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'[EE] Capacitor-divider powr supply problem'
Electronic Elephant n/a
Now my case using the capacitor-divider to generate a 9mA current for
This circuit can work fine, but the C1(0.47uF,630V) is too big to us.
It's volume is nearly: 29mm*13mm*20mm(height),
Now I found another capacitor on the TDK's website:
2-chip Piled Multilayer Ceramic Capacitors
CKG Series CKG32K Type
• No polarity.
• Twice the capacitance is obtainable on a single capacitor space.
• Unique construction provides high reliablity.
• The metal caps absorbs stress from thermal and mechanical
shocks, ensuring excellent performance on aluminum circuit
• Low ESR and ESL promises excellent characteristics for high
frequency switching power supply.
Smoothing circuits, temperature variable applications,
Maintenance free power supplies, DC to DC converters, automotive
it seems very small.
Now my problemis :Can I use it in my design to replace the orginal
Thanks in advance!
My initial thought would be NO.
For operation in this type of circuit , the capacitor normally needs
to be at least X1 rated. The alternative you're suggesting does not
appear to have this type of rating. Unfortunately most caps with the
rating and the capacitance value you need for 9mA will be physically
Basically, the rating relates to the failure mode and construction of
the capacitor and is based on safety requirements if the capacitor
fails. In your specific application you may not have this requirement,
but in general, it would not pass safety inspection.
I'm also not too sure about your circuit. You appear to have a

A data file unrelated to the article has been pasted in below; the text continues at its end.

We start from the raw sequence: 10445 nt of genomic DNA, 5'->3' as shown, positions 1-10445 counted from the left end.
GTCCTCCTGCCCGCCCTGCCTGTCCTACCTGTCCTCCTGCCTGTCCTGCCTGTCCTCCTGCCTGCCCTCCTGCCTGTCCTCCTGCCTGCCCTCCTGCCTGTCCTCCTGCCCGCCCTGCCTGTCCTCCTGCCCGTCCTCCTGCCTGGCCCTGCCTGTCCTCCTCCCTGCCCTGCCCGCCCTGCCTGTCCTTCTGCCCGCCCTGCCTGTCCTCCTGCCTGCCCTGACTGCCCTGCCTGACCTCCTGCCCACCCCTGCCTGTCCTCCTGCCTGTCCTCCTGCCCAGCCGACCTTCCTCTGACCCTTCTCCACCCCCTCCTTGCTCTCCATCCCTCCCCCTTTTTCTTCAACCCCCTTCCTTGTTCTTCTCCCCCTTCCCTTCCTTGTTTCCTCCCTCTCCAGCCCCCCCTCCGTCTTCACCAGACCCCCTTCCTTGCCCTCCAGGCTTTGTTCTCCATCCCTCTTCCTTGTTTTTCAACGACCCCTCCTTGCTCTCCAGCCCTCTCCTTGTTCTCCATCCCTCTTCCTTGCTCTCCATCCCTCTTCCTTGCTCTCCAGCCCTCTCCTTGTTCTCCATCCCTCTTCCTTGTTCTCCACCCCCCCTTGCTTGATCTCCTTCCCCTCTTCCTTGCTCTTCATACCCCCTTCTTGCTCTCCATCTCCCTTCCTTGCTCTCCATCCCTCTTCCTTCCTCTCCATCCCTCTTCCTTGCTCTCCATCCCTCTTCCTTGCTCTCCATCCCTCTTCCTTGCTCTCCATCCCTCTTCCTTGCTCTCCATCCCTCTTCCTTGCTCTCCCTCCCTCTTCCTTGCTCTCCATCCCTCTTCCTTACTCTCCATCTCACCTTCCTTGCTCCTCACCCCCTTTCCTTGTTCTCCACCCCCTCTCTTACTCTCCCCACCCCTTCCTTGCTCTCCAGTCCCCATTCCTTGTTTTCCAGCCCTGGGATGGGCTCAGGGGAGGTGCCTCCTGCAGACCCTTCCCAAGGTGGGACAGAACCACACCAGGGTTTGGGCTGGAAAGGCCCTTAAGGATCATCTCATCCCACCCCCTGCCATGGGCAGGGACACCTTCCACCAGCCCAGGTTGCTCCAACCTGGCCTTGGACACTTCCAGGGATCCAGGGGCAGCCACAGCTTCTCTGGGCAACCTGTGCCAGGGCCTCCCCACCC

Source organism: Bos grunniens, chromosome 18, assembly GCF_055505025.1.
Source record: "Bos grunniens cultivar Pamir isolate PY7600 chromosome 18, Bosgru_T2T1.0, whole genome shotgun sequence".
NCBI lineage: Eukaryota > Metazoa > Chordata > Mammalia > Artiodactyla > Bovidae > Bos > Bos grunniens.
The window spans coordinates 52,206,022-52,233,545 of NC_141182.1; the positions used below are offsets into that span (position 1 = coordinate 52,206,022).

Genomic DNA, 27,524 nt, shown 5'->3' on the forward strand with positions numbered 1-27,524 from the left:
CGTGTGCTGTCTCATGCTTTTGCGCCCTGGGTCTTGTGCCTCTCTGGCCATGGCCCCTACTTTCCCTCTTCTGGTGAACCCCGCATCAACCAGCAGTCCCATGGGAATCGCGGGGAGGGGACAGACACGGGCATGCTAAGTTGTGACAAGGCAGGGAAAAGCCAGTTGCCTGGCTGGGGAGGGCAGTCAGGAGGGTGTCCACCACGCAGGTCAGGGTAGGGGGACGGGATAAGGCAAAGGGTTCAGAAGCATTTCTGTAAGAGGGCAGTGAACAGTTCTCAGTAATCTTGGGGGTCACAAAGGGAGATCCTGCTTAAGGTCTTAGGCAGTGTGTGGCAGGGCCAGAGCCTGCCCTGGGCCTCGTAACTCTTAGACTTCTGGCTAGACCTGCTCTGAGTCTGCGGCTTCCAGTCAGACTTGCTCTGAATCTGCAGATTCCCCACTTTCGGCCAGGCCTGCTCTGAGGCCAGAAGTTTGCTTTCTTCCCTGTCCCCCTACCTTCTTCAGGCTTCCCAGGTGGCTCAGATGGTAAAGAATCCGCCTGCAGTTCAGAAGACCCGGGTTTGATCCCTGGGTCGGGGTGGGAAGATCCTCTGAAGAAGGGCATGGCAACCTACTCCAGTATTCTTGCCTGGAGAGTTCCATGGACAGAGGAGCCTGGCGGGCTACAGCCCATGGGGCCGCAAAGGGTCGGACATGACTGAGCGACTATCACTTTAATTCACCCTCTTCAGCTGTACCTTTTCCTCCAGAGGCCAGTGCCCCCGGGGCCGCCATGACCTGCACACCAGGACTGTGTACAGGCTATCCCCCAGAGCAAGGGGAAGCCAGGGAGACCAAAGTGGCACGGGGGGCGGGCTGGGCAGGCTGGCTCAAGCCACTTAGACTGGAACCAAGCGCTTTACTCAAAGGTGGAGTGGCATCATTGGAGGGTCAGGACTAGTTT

resistor R1 in parallel with C1, while it is more normal to have a
resistor in series. It can also be useful to have a capacitor in
parallel with VD1 to act as a capacitive voltage divider and reduce
the effect of mains transients.
2008/8/26 Electronic Elephant <gmail.com>:
electronic elephant n/a
Thank you for your kindly help, Richard.
I have little knowleage about Safety Standard, and I don't know what
type of products should pass this standard.
And what's this standard mean? Is it UL? Or anything else?
Emm, if this don't need to pass the safety inspection, can this CAP work?
Now we are using capacitor-divider method to generate 9.1VDC, 9mA
current, and this is the most volume-reduce way as I think.
But this CAP C1 is still to big to sute our box, so I search for a
alternative CAP or another Power supply case.
Since this CAP is not safety, is there another one can replace it?
Or is there a case can achieve the requirement and smaller in volume?
Thank you for your instruction of the parallel R1, thanks again.
On Tue, Aug 26, 2008 at 12:15 PM, Richard Prosser <gmail.com> wrote: rhprosser
> Now my case using the capacitor-divider to generate a 9mA current
> for payload
> This circuit can work fine, but the C1(0.47uF,630V) is too big to us
If it helps, 0.47uF is bigger than necessary. As 1uF passes about 69mA
at 50Hz, 0.15uF would be more like it. 0.47uF would pass 31mA
I = 6fCV
I = 6 * 50 * 0.15 * 10-6 * 220 = 9.9mA
Capacitor should be, and will be marked, X2
::i 'm also not too sure about your circuit. You appear to have a
:: resistor R1 in parallel with C1, while it is more normal to have a
:: resistor in series. It can also be useful to have a capacitor in
:: parallel with VD1 to act as a capacitive voltage divider and reduce
:: the effect of mains transients
I wonder if that resistor across the capacitor was aimed at being a
cdb, btech-online.co.uk on 26/08/2008 colin
Web presence: http://www.btech-online.co.uk
Hosted by: http://www.1and1.co.uk/?k_id=7988359
Yeah, could well be. There's no value shown on the circuit diagram but
it makes sense. Wonder what the voltage rating on it is?
2008/8/26 cdb <btech-online.co.uk>:colin
electronic elephant n/a
It's really help me a lot. :-)
On Tue, Aug 26, 2008 at 1:45 PM, Jinx <clear.net.nz> wrote: joecolquitt
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